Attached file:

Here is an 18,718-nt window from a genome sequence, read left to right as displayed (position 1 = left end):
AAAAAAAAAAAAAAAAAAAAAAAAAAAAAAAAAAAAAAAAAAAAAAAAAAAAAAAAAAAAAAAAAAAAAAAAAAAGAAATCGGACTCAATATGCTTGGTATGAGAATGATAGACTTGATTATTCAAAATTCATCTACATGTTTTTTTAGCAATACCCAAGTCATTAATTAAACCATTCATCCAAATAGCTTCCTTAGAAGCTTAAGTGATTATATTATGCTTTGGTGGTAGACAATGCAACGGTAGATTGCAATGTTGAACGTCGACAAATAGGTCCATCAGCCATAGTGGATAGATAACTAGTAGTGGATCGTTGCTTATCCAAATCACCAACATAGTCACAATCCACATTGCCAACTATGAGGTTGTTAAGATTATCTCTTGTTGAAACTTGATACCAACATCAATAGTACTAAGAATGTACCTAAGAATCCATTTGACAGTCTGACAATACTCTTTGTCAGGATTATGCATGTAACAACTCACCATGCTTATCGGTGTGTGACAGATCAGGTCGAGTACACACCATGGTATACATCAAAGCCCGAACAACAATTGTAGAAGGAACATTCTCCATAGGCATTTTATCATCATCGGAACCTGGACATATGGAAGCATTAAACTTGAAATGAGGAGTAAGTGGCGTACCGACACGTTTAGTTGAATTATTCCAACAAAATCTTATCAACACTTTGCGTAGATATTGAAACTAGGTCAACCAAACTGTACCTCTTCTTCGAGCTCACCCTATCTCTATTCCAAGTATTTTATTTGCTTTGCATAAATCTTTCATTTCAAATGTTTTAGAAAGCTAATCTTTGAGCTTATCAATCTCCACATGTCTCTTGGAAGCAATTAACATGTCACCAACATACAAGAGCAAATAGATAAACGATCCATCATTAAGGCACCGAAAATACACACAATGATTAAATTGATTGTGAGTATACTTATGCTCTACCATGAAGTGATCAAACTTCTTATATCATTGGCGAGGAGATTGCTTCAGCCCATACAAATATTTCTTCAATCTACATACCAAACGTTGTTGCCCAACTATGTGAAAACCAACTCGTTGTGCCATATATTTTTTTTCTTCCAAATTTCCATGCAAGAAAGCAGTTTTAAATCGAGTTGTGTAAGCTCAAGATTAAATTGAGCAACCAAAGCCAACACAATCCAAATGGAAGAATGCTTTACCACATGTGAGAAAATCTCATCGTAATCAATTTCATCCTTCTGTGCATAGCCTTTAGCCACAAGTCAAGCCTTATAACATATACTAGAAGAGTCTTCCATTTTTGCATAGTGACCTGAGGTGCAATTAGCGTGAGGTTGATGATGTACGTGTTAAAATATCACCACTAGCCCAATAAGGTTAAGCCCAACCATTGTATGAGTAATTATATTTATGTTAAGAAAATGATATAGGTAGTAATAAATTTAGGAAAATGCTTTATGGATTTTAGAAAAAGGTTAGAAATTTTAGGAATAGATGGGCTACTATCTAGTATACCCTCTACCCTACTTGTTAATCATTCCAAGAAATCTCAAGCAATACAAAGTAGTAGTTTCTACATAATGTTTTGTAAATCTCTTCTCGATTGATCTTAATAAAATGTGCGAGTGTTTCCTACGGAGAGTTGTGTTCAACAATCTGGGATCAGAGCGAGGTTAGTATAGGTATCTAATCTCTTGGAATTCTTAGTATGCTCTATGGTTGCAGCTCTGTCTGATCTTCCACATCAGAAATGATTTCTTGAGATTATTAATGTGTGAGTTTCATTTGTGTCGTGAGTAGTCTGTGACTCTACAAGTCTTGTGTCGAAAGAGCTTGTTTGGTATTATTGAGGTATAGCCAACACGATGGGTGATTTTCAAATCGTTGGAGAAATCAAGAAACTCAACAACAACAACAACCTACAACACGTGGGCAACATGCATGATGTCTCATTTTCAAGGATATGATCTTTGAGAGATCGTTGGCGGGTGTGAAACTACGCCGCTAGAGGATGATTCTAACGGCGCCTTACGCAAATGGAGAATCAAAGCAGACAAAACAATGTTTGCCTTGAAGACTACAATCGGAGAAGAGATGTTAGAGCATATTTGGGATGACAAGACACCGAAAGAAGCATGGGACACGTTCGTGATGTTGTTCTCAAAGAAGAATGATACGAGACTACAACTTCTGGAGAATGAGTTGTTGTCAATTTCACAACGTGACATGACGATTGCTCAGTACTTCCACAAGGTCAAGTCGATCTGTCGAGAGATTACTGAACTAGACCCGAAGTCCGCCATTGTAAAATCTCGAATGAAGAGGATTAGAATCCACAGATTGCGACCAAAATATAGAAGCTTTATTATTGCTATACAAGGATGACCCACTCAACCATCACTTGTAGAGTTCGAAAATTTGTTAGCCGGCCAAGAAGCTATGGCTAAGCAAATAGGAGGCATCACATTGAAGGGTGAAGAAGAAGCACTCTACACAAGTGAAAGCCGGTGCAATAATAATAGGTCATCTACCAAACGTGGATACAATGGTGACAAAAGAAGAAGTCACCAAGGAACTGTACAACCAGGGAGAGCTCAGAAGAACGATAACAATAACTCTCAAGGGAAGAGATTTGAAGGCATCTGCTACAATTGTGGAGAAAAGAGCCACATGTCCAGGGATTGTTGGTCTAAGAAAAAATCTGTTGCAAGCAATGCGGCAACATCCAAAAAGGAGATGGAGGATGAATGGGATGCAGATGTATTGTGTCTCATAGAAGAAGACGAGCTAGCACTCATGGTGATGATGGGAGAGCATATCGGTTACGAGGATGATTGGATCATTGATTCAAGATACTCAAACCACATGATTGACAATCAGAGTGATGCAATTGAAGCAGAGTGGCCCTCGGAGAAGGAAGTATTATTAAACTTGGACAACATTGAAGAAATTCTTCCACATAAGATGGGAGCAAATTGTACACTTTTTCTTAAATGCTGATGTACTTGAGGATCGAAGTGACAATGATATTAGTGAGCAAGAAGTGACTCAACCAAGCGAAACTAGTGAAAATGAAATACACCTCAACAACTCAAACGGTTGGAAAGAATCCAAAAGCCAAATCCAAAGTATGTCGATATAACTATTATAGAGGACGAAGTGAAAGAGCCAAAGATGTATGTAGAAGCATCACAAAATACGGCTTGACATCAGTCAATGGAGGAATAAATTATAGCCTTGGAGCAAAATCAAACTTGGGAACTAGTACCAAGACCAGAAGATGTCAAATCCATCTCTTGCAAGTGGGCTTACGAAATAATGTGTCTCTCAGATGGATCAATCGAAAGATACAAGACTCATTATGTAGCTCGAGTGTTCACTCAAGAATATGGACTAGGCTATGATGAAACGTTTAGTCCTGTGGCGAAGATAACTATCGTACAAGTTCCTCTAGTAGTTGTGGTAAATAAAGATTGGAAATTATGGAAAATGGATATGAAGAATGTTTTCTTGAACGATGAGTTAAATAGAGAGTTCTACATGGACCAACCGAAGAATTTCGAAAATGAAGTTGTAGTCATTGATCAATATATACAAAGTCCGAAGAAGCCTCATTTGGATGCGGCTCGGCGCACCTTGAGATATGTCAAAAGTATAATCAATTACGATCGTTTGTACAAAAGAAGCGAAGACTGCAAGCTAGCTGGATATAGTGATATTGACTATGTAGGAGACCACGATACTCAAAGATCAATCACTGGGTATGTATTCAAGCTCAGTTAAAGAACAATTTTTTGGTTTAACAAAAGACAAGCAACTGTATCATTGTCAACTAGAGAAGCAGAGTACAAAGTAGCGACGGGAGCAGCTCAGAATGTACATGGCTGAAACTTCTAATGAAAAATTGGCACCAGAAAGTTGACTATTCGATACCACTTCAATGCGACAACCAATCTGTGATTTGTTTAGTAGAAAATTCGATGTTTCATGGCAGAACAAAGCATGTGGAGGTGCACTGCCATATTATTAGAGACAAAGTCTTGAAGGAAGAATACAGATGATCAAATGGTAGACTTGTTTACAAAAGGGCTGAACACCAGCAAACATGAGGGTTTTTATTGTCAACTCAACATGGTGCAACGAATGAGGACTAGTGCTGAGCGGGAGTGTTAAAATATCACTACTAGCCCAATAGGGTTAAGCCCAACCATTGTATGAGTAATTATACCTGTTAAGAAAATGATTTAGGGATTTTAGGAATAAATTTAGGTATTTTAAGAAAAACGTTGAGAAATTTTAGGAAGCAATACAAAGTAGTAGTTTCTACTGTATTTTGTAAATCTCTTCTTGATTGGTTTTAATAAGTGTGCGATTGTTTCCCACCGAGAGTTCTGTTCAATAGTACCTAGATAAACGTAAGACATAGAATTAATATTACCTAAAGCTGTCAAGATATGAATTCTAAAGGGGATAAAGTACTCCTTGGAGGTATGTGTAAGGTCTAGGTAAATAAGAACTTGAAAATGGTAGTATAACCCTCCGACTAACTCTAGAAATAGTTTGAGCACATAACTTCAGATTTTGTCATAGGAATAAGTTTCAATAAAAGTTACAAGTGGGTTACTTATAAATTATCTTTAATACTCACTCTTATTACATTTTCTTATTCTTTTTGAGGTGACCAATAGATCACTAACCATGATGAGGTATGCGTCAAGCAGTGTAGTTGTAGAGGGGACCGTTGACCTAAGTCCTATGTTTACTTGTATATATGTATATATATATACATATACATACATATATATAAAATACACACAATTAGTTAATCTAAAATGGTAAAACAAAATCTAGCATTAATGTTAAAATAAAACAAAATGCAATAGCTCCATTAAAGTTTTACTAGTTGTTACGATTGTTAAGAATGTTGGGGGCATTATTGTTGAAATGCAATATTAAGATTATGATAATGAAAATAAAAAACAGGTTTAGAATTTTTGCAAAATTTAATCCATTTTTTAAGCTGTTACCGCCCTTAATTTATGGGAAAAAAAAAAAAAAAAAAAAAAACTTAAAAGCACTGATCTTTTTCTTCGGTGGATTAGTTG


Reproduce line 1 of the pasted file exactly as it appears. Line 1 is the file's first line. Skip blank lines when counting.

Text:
Here is an 18,718-nt window from a genome sequence, read left to right as displayed (position 1 = left end):